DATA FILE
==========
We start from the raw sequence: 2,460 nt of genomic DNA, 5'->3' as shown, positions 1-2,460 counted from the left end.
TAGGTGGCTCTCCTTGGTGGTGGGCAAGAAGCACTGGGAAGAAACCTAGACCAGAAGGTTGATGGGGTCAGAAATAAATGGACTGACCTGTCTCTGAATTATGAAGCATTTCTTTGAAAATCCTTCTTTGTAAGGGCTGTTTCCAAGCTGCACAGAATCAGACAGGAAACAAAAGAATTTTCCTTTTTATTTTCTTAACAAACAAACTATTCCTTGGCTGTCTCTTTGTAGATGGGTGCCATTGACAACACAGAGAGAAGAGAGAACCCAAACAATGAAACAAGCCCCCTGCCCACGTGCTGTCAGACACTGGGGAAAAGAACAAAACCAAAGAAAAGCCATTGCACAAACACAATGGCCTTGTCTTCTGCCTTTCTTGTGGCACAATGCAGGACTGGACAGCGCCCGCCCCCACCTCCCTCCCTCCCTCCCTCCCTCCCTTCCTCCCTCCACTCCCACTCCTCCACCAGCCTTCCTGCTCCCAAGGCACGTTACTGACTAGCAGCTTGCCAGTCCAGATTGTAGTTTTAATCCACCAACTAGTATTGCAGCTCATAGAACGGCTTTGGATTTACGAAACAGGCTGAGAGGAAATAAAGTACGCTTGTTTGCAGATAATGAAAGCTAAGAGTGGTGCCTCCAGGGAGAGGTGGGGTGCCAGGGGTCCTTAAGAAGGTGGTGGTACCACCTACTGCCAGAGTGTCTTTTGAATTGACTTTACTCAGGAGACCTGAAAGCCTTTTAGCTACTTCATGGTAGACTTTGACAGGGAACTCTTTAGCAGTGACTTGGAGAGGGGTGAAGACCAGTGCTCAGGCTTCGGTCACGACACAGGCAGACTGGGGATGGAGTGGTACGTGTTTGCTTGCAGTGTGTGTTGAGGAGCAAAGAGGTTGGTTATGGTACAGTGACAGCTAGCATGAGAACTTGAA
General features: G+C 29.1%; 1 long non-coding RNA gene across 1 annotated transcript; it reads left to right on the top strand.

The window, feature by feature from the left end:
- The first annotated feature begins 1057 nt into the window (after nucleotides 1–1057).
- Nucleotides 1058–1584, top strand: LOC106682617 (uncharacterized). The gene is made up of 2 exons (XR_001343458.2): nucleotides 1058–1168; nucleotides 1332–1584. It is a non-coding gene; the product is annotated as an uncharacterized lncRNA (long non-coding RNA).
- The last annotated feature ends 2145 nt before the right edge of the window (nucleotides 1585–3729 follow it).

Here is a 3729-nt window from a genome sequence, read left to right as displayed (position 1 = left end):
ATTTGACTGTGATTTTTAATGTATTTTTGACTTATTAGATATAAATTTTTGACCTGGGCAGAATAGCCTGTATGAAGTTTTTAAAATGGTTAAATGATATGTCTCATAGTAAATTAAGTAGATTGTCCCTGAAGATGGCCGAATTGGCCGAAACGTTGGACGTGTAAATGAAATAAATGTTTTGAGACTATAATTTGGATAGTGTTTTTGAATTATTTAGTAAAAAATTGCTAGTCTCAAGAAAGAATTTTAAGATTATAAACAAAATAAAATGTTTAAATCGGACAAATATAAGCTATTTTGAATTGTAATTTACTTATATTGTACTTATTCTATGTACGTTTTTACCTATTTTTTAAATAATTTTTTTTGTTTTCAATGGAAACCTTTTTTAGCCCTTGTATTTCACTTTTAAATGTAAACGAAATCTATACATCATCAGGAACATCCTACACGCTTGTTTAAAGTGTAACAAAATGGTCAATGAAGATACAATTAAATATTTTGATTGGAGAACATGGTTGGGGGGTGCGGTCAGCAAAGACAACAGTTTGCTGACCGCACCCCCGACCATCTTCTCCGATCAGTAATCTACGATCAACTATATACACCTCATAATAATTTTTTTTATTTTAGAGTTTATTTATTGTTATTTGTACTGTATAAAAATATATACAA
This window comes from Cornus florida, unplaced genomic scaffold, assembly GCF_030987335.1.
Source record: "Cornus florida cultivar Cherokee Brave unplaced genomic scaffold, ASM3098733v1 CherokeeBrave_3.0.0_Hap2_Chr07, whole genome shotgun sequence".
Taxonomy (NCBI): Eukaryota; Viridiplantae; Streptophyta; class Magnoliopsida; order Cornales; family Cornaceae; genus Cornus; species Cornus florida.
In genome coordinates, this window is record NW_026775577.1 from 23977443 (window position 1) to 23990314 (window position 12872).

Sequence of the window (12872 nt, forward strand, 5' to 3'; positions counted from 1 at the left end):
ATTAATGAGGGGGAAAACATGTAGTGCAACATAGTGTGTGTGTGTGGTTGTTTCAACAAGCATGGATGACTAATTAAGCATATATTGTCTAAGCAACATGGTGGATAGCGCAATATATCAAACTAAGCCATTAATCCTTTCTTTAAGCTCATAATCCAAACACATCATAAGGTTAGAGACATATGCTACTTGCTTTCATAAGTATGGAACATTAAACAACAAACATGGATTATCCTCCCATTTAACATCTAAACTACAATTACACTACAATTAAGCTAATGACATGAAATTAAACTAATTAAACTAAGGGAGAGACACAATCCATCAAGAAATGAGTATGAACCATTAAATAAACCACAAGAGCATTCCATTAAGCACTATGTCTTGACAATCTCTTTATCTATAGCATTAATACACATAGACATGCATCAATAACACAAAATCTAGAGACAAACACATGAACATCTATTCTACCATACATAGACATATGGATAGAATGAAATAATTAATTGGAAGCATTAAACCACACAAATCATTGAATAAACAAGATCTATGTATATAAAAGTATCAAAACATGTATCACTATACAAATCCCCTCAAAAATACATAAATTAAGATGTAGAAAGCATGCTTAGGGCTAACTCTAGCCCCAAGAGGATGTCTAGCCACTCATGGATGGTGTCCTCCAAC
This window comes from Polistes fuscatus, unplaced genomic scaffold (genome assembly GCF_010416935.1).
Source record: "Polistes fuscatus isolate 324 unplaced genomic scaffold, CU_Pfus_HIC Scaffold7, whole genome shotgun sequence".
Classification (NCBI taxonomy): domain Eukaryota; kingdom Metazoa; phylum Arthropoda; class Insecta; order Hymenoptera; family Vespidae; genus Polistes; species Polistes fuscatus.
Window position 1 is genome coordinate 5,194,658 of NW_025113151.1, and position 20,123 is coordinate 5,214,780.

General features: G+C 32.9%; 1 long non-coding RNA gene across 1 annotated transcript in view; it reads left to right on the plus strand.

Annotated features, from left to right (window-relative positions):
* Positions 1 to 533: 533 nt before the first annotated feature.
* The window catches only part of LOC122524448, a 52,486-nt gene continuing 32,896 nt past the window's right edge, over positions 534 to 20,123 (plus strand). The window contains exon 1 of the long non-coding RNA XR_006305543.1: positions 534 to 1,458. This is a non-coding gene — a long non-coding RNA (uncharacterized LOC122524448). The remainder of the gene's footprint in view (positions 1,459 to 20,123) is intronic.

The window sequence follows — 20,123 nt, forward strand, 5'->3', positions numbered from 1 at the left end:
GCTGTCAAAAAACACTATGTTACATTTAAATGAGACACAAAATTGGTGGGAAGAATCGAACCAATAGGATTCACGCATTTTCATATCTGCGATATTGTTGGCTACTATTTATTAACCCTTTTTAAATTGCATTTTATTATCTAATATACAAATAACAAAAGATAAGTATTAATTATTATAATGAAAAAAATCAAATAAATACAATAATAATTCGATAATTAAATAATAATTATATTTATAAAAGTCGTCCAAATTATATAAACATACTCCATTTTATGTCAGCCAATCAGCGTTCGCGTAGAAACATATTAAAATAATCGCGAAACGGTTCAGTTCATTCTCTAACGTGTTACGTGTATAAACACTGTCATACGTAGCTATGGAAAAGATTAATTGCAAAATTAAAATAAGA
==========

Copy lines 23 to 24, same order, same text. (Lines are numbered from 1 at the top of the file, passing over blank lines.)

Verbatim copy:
* The window catches only part of LOC122524448, a 52,486-nt gene continuing 32,896 nt past the window's right edge, over positions 534 to 20,123 (plus strand). The window contains exon 1 of the long non-coding RNA XR_006305543.1: positions 534 to 1,458. This is a non-coding gene — a long non-coding RNA (uncharacterized LOC122524448). The remainder of the gene's footprint in view (positions 1,459 to 20,123) is intronic.

The window sequence follows — 20,123 nt, forward strand, 5'->3', positions numbered from 1 at the left end: